The outcome was the HIV-1 RNA reduction from baseline to week 8 (±2 weeks). The crude method is simply to define all HIV-1 RNA levels at week 8 below the limit of quantification to be equal to the limit of quantification. The 2 limits of quantification used by the virology laboratories at this time were 40 and 50 copies/mL. Usually HIV-1 RNA levels are transformed using the log10 scale. For example, a patient having HIV-1 RNA measurements of 2000 copies/mL at baseline and 200 copies/mL at week 8 has an observed reduction of 1 log10. In the crude method, a magnitude of reduction can be calculated for all patients, and standard statistical procedures can be used to compare treatment groups. For instance, a standard analysis with a linear model and a Wilcoxon nonparametric test were performed to compare treatment groups.

Assuming that the baseline HIV-1 RNA measurement is within the range of quantification, a censored reduction is observed when the measurement at week 8 is below the limit of quantification. An equivalent structure of data exists between a censored reduction in HIV-1 RNA and censored time-to-event.12 Thus, Kaplan–Meier method is used to estimate the cumulative frequency distribution of the magnitude of HIV-1 RNA reduction. Such method has already been used with reduction of viral load and other biomarkers.18,19 Further analyses based on Kaplan–Meier estimates can also be made such as log-rank test to compare treatment groups with respect to viral load reduction. It was demonstrated that the crude method provides a biased estimate of the median reduction and that censored method greatly improves such estimates.12 An apparent difficulty is that a reduction in HIV-1 RNA level may be negative (ie, when HIV-1 RNA levels rise from baseline to week 8), although time-to-event data remain positive. This can be easily circumvented by adding any single number (+2 in our data) to each HIV-1 RNA reduction, so that all observations are positive and then subtracting this number from all observations subsequent to the analysis.

Considering that HIV-1 RNA levels are at least approximately normally distributed after transformation on the log10 scale, parametric analyses may be used.12 Such parametric analyses assumed that the cumulative frequency distribution follow the form of a normal distribution. Comparison of residuals obtained with the Kaplan–Meier method to those obtained with a parametric model provides a check of the normality assumption. Such parametric analyses provide estimated mean adjusted for censoring.

An implicit assumption of the Kaplan–Meier and other survival analysis is the so-called noninformative censoring assumption. In our setting, noninformative censoring corresponds to the assumption that the magnitude of reduction is not related to the baseline HIV-1 RNA level.12 If this is not satisfied, further analyses on treatment comparisons should be adjusted by baseline HIV-1 RNA levels. We investigated the dependence of censoring and baseline HIV-1 RNA level by an analysis of covariance introduced for censored data.12 Both parametric and nonparametric approaches have been used to investigate the noninformative censoring assumption. Baseline HIV-1 RNA levels, however, is one of the main confounding variables considered in the propensity score approach described below.

Propensity score methods are increasingly being applied to reduce or minimize the effects of confounding when estimating the effects of treatments when using nonrandomized studies.13,15 The propensity score is the probability of receiving a given treatment, conditional on observed baseline variables. It is a balancing score: conditional on the propensity score, the distribution of measured observed baseline covariates is expected to be balanced in the 2 treatment groups. Among the different propensity score methods, IPTW and propensity score matching are recommended for survival outcomes.14 Propensity scores are unknown and usually estimated using a parametric model. Stabilized weights were used as IPTW using logistic regression models. For the ith subject, the stabilized weight is where is the marginal probability of receiving RAL and etravirine and is the probability of receiving RAL and etravirine conditional on the baseline covariates X. Covariates X were selected among the following variables: baseline viral load, baseline CD4 cell count, age, sex, subtype (B or non-B subtype), number of previous drugs used, and the ANRS global resistance score for drugs in the optimized background regimen (drugs other than RAL and etravirine). The global score is calculated as follows: For each antiretroviral drug, we determined a resistance score of 0 or 1 depending on whether the virus was classified as susceptible/intermediate resistant or resistant according to the ANRS algorithm, respectively. The global resistance score is the sum of all these scores. The score represents, in addition to the number of drugs previously received, the treatment failure resistance history of the patient.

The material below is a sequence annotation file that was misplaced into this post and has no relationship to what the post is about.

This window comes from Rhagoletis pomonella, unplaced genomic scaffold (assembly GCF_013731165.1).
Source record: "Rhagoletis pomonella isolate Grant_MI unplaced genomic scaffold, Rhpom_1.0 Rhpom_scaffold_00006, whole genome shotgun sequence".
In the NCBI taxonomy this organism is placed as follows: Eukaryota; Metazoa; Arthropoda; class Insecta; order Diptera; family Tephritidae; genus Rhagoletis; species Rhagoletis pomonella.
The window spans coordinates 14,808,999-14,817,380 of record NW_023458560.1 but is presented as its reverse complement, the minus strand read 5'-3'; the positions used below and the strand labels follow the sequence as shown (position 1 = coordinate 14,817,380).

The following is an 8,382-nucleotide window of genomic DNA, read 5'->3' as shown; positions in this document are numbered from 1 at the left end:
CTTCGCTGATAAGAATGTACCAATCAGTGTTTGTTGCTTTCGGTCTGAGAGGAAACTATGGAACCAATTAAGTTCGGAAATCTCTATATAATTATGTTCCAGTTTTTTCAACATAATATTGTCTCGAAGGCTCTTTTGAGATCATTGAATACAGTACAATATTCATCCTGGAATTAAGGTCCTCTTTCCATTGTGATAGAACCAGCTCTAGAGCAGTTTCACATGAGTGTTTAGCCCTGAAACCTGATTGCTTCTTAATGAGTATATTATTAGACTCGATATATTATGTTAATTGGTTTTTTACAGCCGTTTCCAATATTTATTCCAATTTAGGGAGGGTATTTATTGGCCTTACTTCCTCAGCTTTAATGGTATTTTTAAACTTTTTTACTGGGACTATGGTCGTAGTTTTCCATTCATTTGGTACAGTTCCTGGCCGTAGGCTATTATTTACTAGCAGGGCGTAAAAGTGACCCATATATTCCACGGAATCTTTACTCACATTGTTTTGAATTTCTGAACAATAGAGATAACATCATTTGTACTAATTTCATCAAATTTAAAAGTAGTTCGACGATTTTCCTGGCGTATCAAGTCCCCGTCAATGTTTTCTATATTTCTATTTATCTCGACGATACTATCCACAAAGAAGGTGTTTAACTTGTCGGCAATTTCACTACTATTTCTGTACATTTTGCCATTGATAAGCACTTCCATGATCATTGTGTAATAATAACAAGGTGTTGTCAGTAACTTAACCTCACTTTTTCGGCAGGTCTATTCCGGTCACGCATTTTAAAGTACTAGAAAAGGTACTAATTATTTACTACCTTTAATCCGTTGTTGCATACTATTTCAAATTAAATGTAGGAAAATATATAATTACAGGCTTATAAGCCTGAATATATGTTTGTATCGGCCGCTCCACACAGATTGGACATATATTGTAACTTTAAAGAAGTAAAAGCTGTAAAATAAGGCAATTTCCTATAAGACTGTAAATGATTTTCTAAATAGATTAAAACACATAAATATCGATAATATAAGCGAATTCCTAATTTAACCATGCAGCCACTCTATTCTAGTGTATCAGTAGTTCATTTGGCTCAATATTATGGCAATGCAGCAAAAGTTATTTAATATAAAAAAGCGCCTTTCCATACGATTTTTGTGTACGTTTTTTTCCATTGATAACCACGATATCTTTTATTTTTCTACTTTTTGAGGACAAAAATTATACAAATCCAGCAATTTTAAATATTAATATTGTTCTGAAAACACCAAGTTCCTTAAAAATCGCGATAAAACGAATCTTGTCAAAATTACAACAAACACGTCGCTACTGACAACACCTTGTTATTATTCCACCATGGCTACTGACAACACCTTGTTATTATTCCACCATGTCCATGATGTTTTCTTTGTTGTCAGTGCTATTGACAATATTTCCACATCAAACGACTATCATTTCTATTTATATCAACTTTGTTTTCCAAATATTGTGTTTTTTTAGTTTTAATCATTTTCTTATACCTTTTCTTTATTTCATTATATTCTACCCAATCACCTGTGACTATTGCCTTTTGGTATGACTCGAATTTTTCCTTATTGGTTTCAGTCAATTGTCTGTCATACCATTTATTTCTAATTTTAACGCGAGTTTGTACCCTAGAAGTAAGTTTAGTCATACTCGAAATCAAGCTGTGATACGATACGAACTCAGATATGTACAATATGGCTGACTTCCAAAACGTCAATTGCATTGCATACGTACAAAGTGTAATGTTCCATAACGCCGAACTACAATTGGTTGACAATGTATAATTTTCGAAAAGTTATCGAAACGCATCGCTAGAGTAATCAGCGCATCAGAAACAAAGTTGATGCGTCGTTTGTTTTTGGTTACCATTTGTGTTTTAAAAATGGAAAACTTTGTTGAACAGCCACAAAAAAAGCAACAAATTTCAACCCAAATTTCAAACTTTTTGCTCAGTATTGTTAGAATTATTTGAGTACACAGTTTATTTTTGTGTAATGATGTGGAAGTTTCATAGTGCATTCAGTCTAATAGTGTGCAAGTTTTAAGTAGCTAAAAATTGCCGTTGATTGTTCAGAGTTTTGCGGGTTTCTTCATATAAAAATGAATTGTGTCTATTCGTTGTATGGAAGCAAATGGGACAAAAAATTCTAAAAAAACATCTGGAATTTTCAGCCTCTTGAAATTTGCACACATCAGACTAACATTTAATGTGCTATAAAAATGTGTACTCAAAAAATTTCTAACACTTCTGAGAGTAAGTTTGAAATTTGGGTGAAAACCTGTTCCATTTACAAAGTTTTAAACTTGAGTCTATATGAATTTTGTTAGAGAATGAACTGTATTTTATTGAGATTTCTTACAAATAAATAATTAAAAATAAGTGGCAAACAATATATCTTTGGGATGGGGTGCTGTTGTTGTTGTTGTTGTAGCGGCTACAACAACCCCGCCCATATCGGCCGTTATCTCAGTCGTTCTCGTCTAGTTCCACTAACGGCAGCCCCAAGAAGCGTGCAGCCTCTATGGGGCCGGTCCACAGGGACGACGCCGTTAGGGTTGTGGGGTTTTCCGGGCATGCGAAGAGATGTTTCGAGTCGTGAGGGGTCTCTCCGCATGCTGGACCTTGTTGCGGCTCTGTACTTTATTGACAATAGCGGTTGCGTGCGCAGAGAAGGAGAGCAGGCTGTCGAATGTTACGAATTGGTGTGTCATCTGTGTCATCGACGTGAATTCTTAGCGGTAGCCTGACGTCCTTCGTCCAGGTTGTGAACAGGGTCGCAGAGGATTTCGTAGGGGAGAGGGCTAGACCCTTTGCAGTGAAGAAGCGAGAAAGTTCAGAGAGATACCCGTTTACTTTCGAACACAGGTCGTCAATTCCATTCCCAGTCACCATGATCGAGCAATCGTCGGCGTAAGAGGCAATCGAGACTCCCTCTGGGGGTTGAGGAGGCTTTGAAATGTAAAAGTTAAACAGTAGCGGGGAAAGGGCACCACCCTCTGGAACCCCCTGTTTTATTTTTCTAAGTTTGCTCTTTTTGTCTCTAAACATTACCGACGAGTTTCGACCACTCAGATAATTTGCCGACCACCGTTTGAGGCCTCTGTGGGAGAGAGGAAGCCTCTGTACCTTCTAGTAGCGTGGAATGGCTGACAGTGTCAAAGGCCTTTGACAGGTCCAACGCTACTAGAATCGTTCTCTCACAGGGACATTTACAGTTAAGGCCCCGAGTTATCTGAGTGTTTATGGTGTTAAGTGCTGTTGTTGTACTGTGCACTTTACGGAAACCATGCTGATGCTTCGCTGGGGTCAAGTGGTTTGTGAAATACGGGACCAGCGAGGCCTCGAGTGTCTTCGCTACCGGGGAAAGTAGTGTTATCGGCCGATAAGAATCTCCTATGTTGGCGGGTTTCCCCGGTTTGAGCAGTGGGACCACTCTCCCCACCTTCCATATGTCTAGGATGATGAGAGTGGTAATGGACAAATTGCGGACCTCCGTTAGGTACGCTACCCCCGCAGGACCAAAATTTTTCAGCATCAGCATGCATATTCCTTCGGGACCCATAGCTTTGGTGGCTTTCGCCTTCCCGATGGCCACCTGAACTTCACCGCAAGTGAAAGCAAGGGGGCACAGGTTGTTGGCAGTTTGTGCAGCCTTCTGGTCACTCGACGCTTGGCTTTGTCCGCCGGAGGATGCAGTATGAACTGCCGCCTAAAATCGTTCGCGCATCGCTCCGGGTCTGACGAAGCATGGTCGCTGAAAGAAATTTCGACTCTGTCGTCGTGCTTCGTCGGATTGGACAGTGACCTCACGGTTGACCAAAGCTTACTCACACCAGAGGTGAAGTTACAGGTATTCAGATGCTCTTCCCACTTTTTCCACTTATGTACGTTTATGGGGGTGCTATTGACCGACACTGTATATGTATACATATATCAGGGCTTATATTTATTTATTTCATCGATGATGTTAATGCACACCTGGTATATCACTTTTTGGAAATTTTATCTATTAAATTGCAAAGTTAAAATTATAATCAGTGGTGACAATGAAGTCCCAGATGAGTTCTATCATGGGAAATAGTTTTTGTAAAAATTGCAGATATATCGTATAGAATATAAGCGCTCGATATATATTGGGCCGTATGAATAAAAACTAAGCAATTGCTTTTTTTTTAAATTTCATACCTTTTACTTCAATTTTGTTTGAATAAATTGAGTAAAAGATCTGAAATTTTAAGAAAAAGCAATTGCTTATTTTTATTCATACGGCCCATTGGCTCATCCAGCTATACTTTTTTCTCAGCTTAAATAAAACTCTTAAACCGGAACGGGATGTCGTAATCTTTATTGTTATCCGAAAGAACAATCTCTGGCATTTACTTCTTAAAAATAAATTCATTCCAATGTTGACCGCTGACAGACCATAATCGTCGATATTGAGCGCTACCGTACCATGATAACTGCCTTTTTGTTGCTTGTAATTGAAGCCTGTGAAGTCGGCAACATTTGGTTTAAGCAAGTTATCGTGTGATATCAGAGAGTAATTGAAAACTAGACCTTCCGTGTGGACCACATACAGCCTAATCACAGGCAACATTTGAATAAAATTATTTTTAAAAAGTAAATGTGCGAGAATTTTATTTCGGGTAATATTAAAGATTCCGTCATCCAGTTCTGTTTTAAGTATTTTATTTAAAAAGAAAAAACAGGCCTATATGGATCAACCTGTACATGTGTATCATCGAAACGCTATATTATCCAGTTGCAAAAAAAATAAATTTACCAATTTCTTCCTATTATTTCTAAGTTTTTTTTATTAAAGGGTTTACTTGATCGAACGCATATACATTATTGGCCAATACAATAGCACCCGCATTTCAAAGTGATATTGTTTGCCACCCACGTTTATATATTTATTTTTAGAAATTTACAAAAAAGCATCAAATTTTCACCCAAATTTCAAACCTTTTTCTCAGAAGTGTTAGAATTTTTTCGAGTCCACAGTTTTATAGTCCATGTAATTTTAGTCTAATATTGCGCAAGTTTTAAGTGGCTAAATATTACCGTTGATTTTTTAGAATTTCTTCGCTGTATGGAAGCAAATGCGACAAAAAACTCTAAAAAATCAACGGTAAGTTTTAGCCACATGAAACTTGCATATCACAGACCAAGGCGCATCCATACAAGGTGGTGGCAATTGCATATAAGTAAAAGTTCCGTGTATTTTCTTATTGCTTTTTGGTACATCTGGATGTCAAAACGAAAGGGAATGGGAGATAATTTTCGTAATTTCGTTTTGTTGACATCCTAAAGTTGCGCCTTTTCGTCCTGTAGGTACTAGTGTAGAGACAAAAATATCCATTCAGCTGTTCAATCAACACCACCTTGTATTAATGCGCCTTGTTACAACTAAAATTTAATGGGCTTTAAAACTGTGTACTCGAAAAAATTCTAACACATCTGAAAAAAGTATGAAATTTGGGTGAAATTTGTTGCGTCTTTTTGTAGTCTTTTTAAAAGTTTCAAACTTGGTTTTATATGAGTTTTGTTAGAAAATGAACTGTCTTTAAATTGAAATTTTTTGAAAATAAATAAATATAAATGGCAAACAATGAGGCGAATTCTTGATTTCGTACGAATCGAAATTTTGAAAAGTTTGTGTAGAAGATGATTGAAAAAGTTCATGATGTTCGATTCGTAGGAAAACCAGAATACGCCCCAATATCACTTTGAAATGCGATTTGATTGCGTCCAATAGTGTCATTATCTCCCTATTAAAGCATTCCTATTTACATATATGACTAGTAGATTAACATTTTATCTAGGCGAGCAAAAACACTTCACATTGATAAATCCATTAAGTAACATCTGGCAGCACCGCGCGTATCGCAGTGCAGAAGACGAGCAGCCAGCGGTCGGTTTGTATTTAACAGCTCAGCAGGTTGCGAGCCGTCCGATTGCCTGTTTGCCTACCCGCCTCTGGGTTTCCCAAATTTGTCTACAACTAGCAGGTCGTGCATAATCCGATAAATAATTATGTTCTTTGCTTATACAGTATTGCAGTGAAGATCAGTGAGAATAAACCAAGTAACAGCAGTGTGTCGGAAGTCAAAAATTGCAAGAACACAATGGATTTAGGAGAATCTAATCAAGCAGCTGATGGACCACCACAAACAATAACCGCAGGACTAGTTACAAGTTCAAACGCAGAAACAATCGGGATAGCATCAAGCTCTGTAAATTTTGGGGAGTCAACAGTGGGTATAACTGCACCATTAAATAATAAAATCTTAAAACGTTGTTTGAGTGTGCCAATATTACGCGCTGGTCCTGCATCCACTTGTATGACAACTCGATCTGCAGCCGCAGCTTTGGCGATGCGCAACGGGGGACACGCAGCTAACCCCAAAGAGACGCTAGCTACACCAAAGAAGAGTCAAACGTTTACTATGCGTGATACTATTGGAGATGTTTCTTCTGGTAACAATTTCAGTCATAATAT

Stabilized weights were estimated in following recent recommendations.20 In particular, we investigated different specifications for continuous covariates including linear terms (continuous), 4-knot restricted cubic splines, and categories using the median value of the corresponding variable. Criteria to retain the best subset of variables with best specifications were based on mean, SD, and extreme values of estimated weights and balance diagnostics including computation of standardized difference in the weighted sample.20,21 Adjusted Kaplan–Meier estimates using IPTW provide confounder-adjusted “survival” curves and log-rank statistics.16 All statistical analyses were performed with SAS version 9.4. In particular, the Proc Lifetest with the weight option was used to compute adjusted Kaplan–Meier curves.

RESULTS